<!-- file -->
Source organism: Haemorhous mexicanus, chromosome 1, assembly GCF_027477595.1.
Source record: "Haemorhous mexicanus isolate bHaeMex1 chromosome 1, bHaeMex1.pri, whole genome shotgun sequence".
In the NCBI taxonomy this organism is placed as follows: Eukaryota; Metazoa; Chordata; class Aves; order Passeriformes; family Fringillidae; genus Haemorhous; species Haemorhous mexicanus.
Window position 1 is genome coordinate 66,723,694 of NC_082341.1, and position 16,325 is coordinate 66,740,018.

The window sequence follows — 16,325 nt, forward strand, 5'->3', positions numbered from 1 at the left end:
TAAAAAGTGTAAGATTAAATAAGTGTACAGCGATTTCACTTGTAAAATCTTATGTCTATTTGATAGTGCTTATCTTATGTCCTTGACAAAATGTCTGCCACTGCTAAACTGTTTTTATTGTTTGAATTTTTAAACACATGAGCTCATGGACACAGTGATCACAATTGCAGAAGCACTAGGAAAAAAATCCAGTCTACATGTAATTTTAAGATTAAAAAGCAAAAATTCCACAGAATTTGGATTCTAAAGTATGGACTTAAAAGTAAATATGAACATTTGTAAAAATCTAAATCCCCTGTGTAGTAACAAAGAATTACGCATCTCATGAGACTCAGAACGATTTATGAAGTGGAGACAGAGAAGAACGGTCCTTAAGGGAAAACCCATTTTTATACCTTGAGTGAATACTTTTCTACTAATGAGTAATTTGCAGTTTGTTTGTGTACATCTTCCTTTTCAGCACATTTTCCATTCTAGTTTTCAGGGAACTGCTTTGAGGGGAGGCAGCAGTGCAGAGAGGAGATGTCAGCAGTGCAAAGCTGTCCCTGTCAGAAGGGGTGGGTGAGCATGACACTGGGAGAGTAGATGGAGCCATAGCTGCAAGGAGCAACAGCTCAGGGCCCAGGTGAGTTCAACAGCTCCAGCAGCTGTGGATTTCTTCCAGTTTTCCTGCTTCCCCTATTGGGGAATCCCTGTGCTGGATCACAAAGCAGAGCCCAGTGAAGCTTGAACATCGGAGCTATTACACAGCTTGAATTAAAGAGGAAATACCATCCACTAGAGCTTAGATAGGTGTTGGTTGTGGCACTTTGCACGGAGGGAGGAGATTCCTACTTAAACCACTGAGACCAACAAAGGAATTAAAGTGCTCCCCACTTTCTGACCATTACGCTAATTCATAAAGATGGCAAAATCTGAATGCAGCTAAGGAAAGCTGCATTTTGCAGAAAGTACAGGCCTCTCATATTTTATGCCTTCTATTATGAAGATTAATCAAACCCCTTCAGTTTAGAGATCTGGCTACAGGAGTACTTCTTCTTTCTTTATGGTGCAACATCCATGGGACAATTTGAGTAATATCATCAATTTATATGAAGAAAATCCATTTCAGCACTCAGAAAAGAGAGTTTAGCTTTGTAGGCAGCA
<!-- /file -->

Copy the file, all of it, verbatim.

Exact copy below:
Source organism: Haemorhous mexicanus, chromosome 1, assembly GCF_027477595.1.
Source record: "Haemorhous mexicanus isolate bHaeMex1 chromosome 1, bHaeMex1.pri, whole genome shotgun sequence".
In the NCBI taxonomy this organism is placed as follows: Eukaryota; Metazoa; Chordata; class Aves; order Passeriformes; family Fringillidae; genus Haemorhous; species Haemorhous mexicanus.
Window position 1 is genome coordinate 66,723,694 of NC_082341.1, and position 16,325 is coordinate 66,740,018.

The window sequence follows — 16,325 nt, forward strand, 5'->3', positions numbered from 1 at the left end:
TAAAAAGTGTAAGATTAAATAAGTGTACAGCGATTTCACTTGTAAAATCTTATGTCTATTTGATAGTGCTTATCTTATGTCCTTGACAAAATGTCTGCCACTGCTAAACTGTTTTTATTGTTTGAATTTTTAAACACATGAGCTCATGGACACAGTGATCACAATTGCAGAAGCACTAGGAAAAAAATCCAGTCTACATGTAATTTTAAGATTAAAAAGCAAAAATTCCACAGAATTTGGATTCTAAAGTATGGACTTAAAAGTAAATATGAACATTTGTAAAAATCTAAATCCCCTGTGTAGTAACAAAGAATTACGCATCTCATGAGACTCAGAACGATTTATGAAGTGGAGACAGAGAAGAACGGTCCTTAAGGGAAAACCCATTTTTATACCTTGAGTGAATACTTTTCTACTAATGAGTAATTTGCAGTTTGTTTGTGTACATCTTCCTTTTCAGCACATTTTCCATTCTAGTTTTCAGGGAACTGCTTTGAGGGGAGGCAGCAGTGCAGAGAGGAGATGTCAGCAGTGCAAAGCTGTCCCTGTCAGAAGGGGTGGGTGAGCATGACACTGGGAGAGTAGATGGAGCCATAGCTGCAAGGAGCAACAGCTCAGGGCCCAGGTGAGTTCAACAGCTCCAGCAGCTGTGGATTTCTTCCAGTTTTCCTGCTTCCCCTATTGGGGAATCCCTGTGCTGGATCACAAAGCAGAGCCCAGTGAAGCTTGAACATCGGAGCTATTACACAGCTTGAATTAAAGAGGAAATACCATCCACTAGAGCTTAGATAGGTGTTGGTTGTGGCACTTTGCACGGAGGGAGGAGATTCCTACTTAAACCACTGAGACCAACAAAGGAATTAAAGTGCTCCCCACTTTCTGACCATTACGCTAATTCATAAAGATGGCAAAATCTGAATGCAGCTAAGGAAAGCTGCATTTTGCAGAAAGTACAGGCCTCTCATATTTTATGCCTTCTATTATGAAGATTAATCAAACCCCTTCAGTTTAGAGATCTGGCTACAGGAGTACTTCTTCTTTCTTTATGGTGCAACATCCATGGGACAATTTGAGTAATATCATCAATTTATATGAAGAAAATCCATTTCAGCACTCAGAAAAGAGAGTTTAGCTTTGTAGGCAGCA